The materials required are " bookbinders' mill-board," some tape or narrow ribbon, various sheets of paper and some ordinary wheat-flour paste. The tools are a T-square, a straight, flat ruler, a sharp-pointed knife, a pair of scissors and a paste-brush. For covering one can use leather or cheaper substitutes, such as buckram and printed cretonnes or linens. Buckram is the best for the joints of the portfolios, and as a complete covering, if it is required to decorate when fin ished by the pen or brush. It is hard, with a smooth texture, and possesses the great advantage of not stretching or shrinking to any appreciable extent when paste is applied to it. Indeed, this latter attribute is so important that a word of warning may come in here - to test any other material before using it, and to discard it if it stretches or shrinks when wetted.
To begin with the practical construction: First make some thick wheat-flour paste. For this the flour should be mixed slowly, with cautious additions of a few drops of cold water until it is as smooth as cream. Then add quickly some boiling water in which a tea-spoonful of powdered alum lias been previously dissolved. Stir it constantly as the water is being added, and then pour back the whole into a saucepan and keep stirring it over a fire until it thickens to the required consistency.
The result is a firm, adhesive substance that, owing to the presence of the alum, will keep several days. Corrosive sublimate, a far more powerful antiseptic, is such a deadly poison that it cannot be recommended; a few drops of oil of cloves, however, will assist in its preservation and impart a fragrant odor to the paste.
It is necessary to have a firm, pointed steel blade - an ordinary penknife will do, but a shoemakers' knife is better; also a flat ruler, with a metal edge if possible, and some smooth boards for pressing the finished work, with a few bricks or other weights, unless a regular napkin press be available.
As the first stage of the process is somewhat "messy," it is best to make a good batch of "carcasses" in useful sizes, and keep them ready for after decoration when needed. Having decided upon the size, first, with the assistance of a T-square, mark your lines at true right angles upon the cardboard. Then, laying the piece flat upon a wooden board or, better stili, upon a piece of glass, place the metal edge of your ruler to the pencilled line. Now, pressing very firmly upon the rule with the left hand, run a sharp-pointed knife lightly down upon the edge of the ruler; repeat the cut, using more pressure again and again, until the severance is made. The process needs boldness and care, or a slice of one of the fingers of the left hand may easily be detached with the cardboard if the knife should slip.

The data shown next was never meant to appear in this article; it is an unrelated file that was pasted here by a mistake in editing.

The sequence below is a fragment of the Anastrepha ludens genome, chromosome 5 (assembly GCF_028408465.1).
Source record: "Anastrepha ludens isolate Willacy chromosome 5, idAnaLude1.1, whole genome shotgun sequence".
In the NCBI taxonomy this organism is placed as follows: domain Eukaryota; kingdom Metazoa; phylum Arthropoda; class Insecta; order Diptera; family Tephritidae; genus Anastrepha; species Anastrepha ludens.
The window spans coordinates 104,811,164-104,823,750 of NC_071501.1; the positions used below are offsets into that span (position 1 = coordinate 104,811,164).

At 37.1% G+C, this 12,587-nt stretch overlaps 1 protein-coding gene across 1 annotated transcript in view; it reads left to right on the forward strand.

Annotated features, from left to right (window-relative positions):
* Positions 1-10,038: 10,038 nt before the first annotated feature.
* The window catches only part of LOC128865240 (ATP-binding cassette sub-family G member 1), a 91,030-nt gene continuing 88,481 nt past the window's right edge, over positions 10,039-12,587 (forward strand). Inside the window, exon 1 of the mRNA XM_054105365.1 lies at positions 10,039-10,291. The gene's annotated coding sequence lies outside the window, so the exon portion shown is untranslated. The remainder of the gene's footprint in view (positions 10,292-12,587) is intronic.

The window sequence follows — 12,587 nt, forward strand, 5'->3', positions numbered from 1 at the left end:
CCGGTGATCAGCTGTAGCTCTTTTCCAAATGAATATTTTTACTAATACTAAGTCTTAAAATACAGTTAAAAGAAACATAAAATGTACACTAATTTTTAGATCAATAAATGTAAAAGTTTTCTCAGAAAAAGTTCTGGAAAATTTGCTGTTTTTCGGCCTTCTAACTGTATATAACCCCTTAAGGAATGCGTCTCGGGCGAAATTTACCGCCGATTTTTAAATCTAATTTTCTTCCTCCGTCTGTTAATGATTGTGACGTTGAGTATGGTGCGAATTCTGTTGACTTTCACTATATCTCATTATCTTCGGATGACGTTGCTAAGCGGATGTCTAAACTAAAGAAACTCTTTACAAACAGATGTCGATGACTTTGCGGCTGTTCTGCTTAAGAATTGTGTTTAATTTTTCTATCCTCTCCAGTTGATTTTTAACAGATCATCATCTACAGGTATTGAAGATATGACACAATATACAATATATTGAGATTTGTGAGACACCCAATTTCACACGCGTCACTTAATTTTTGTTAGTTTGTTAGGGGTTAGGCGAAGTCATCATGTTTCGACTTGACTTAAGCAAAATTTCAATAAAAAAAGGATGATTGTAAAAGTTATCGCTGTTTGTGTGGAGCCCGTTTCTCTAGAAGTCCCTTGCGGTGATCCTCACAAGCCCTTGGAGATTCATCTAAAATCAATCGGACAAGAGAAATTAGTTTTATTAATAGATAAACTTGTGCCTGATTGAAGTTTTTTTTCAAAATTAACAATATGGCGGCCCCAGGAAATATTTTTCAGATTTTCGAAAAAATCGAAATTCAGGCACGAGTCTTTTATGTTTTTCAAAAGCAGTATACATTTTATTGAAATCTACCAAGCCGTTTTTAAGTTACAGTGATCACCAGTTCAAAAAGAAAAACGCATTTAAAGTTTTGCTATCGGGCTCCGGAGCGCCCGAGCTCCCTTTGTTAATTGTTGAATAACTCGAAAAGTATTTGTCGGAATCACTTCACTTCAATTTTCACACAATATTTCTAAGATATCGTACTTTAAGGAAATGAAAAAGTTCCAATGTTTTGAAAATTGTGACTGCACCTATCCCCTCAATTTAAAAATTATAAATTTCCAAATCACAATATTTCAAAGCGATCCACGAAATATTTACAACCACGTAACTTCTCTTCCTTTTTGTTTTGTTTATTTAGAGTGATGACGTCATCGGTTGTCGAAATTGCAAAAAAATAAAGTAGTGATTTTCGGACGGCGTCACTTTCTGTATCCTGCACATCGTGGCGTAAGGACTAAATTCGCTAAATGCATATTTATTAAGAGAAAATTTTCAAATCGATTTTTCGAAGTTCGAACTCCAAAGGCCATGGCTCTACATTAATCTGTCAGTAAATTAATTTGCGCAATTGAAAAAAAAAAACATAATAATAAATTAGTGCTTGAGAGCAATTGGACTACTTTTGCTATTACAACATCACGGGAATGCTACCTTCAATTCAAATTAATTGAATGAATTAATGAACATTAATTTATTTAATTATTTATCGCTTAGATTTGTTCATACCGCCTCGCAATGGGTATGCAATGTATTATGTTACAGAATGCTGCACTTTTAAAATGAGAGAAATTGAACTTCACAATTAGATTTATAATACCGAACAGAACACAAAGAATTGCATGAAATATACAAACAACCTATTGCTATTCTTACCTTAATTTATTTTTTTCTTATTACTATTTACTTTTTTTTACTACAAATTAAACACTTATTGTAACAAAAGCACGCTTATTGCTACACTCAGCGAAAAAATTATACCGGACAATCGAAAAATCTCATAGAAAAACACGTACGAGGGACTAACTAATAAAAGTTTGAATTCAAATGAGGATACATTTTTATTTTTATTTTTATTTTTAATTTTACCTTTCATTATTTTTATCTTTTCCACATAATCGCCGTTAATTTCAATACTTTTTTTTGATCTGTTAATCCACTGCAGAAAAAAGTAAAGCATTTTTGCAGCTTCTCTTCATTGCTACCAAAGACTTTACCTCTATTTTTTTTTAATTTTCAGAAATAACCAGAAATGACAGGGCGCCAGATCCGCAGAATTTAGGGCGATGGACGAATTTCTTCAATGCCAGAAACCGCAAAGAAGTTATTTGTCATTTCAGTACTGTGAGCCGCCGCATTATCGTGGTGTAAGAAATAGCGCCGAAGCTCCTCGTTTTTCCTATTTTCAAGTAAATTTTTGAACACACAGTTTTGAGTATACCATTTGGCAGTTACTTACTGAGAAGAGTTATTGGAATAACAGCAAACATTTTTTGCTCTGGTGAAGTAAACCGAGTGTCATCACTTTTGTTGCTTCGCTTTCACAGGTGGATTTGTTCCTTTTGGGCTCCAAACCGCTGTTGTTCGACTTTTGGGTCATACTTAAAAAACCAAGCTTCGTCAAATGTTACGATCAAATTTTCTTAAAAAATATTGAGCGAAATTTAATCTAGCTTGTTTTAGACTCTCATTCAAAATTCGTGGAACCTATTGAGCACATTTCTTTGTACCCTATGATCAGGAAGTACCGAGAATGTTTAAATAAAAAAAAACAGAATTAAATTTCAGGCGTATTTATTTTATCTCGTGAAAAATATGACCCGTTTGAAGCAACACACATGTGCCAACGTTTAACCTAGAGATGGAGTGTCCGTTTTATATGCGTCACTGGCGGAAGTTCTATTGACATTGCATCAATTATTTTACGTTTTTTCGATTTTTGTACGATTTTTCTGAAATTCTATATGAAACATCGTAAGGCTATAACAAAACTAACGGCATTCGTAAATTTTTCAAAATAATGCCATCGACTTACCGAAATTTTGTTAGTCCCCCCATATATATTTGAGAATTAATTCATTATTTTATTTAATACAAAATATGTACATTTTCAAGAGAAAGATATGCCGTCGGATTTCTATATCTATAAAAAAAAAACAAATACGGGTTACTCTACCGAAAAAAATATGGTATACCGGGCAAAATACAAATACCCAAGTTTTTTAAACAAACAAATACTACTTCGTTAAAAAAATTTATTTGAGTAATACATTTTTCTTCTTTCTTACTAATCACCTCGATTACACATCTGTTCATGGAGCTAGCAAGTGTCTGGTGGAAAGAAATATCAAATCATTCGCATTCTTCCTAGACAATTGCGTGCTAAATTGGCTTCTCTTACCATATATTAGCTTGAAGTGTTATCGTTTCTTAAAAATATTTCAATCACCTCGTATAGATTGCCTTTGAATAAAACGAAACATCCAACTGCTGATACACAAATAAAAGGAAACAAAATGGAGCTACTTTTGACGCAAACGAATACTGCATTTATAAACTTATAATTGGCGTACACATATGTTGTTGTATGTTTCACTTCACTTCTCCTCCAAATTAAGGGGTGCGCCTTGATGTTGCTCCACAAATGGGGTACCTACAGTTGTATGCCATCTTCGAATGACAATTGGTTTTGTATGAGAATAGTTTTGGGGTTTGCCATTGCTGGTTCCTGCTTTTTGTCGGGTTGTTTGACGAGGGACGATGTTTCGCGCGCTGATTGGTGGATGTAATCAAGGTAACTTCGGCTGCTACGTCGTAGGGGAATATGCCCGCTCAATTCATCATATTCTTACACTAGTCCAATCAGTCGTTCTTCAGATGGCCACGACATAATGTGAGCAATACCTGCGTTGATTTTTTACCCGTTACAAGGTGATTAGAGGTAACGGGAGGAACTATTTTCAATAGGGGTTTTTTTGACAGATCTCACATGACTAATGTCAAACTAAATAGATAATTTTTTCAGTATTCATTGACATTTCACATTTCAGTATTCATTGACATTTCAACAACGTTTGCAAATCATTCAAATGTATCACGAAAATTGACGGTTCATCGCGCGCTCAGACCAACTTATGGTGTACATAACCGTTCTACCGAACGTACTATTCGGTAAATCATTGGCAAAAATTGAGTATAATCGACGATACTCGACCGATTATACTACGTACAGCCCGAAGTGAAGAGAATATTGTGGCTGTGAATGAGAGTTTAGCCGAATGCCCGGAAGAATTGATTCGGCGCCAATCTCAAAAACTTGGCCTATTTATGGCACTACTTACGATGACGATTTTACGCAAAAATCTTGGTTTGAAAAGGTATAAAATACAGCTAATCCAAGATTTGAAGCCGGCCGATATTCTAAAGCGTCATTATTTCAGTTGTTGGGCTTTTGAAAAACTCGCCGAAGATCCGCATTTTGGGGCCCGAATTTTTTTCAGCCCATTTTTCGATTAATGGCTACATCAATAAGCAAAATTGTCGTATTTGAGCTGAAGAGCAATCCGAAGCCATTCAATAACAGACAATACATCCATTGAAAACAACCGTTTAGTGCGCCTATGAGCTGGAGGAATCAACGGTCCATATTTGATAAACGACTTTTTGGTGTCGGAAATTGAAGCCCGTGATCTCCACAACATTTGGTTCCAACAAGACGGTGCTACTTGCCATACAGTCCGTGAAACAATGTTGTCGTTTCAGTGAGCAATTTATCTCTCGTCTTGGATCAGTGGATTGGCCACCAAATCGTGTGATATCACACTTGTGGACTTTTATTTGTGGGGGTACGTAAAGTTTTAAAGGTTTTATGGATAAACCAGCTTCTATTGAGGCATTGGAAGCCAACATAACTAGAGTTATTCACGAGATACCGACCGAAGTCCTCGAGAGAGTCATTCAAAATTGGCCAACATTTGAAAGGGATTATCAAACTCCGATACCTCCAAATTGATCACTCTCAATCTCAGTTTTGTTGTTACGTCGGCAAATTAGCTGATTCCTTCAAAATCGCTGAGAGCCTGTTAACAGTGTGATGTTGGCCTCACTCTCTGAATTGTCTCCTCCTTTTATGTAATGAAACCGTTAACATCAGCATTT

we will suppose a reading cover for a single number of a magazine is the subject of the first trial. For this two boards 9 x 11 1/2 will be needed. This size is a quarter of an inch larger than the page each way. Next cut the pieces of paper for lining the inside of the covers the exact size or the page, 8 3/4|x 11. Then cut off a piece of the fabric, whether it be bookbinder's muslin, the " buckram " specially recommended, or ordinary stiff linen, such as that used for rolling window blinds, 14x3, and another of the same material, 10x3. Now paste these strips very thoroughly, allowing each to remain a few seconds before going over it again with the paste-brush.